​​Excerpted from The Patterning Instinct, Chapter 16 | Great Rats: The Story Of Power and Exploitation

Exploitation and Betrayal: The European Way Of Conquest
​When Christopher Columbus discovered the New World in 1492, his letters back to King Ferdinand and Queen Isabella of Spain move effortlessly from initial awe to plans for violent exploitation of the Arawak people he encountered.

They are so artless and so free with all they possess,” he writes, “that no one would believe it without having seen it. Of anything they have, if you ask them for it, they never say no; rather they invite the person to share it, and show as much love as if they were giving their hearts.​

He was equally amazed by their lack of weaponry, reporting: “They do not bear arms, and do not know them, for I showed them a sword, they took it by the edge and cut themselves out of ignorance.”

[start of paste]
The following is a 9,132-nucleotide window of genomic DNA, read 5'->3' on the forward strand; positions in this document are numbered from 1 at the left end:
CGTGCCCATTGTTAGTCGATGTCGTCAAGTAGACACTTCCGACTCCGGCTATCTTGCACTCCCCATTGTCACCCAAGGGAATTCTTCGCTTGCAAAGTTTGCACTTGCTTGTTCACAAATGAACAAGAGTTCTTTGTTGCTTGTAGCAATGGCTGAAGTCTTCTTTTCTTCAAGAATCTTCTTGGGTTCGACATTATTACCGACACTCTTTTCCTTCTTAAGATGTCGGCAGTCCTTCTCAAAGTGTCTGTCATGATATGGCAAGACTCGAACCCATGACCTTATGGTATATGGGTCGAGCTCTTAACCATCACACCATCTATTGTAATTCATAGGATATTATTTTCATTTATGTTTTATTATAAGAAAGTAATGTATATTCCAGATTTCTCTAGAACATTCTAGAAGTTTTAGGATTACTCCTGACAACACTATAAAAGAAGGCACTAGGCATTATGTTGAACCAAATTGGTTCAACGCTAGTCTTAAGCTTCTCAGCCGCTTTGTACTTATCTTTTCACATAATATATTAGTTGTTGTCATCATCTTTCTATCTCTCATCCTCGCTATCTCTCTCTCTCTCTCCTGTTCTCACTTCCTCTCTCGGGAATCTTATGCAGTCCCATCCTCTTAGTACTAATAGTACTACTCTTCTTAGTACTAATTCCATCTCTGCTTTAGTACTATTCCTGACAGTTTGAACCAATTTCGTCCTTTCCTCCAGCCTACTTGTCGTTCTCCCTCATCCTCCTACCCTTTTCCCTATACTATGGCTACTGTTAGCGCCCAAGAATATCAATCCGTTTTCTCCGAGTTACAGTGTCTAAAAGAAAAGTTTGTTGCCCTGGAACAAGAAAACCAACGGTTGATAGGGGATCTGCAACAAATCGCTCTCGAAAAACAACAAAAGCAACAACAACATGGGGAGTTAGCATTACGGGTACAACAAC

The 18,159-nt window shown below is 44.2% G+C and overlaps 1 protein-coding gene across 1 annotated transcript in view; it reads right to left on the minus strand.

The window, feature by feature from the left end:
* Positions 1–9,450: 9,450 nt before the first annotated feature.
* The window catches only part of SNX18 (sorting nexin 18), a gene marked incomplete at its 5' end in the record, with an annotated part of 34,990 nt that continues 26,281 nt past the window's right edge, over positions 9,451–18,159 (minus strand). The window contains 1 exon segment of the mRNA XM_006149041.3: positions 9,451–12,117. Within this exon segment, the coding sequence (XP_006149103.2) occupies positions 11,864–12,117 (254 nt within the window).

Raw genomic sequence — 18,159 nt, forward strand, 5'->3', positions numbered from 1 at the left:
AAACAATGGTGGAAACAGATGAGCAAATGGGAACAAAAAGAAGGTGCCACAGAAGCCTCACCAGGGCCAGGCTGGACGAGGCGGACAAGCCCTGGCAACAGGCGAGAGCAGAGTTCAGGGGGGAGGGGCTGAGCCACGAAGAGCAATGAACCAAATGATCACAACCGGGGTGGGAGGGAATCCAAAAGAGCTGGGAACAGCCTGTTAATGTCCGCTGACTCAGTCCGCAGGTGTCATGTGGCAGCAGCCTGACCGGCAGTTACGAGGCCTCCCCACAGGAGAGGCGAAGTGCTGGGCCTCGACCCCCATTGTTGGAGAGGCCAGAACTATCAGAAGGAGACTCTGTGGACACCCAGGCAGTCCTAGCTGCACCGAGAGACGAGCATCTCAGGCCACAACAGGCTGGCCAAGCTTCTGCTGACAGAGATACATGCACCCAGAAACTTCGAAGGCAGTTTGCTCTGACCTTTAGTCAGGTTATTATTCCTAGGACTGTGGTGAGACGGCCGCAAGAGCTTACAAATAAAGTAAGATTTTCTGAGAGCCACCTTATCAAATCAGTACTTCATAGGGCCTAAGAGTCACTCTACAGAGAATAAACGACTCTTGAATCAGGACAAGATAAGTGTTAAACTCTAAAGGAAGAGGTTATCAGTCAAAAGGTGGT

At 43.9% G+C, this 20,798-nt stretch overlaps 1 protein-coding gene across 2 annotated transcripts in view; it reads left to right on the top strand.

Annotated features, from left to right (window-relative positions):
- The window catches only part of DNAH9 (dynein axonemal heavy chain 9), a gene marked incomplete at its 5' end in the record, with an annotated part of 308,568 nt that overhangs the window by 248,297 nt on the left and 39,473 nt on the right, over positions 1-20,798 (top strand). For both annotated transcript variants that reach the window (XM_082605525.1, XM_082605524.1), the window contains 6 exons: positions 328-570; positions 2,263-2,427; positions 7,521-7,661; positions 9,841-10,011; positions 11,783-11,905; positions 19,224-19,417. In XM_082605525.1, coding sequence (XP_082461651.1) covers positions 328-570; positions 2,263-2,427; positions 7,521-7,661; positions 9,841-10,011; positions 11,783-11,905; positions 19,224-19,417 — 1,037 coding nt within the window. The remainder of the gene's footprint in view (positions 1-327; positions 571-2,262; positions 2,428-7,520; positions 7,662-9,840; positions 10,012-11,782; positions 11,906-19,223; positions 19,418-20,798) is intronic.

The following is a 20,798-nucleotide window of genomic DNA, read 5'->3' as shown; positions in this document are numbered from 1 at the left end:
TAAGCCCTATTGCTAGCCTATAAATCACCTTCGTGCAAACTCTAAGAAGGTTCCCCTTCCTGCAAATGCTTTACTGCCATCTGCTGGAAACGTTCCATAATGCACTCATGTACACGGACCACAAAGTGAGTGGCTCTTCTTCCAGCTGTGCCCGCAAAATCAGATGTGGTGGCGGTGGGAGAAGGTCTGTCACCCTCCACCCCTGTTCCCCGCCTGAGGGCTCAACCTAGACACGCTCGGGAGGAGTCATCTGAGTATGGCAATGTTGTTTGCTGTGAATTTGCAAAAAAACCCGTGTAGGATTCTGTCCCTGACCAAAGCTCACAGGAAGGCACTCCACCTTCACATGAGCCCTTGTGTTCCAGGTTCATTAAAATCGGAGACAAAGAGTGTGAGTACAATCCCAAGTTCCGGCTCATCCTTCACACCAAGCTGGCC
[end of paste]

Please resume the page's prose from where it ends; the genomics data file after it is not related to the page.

Then, his mind wanders to thoughts of exploitation. “They would make fine servants,” he reflects. “Should your Majesties command it, all the inhabitants could be taken away to Castile [Spain], or made slaves on the island. With fifty men we could subjugate them all and make them do whatever we want.”

The European way: surprise and betrayal

Within a few short years, these musings of power and exploitation would come true beyond Columbus’ wildest dreams. Some of the most astonishing stories in history recount the way the greatest empires of the New World – the Aztecs and the Incas – were laid waste by two small bands of Spanish explorers led respectively by Hernando Cortés and Francisco Pizarro.

When Cortés first arrived at the gates of the Aztec capital of Tenochtitlán in 1519 with less than a thousand Spanish soldiers, his entire group could have been wiped out by the Aztecs, whose formidable warriors firmly controlled the central region of Mexico. Instead, they were welcomed in friendship and invited into the city to join a festive celebration.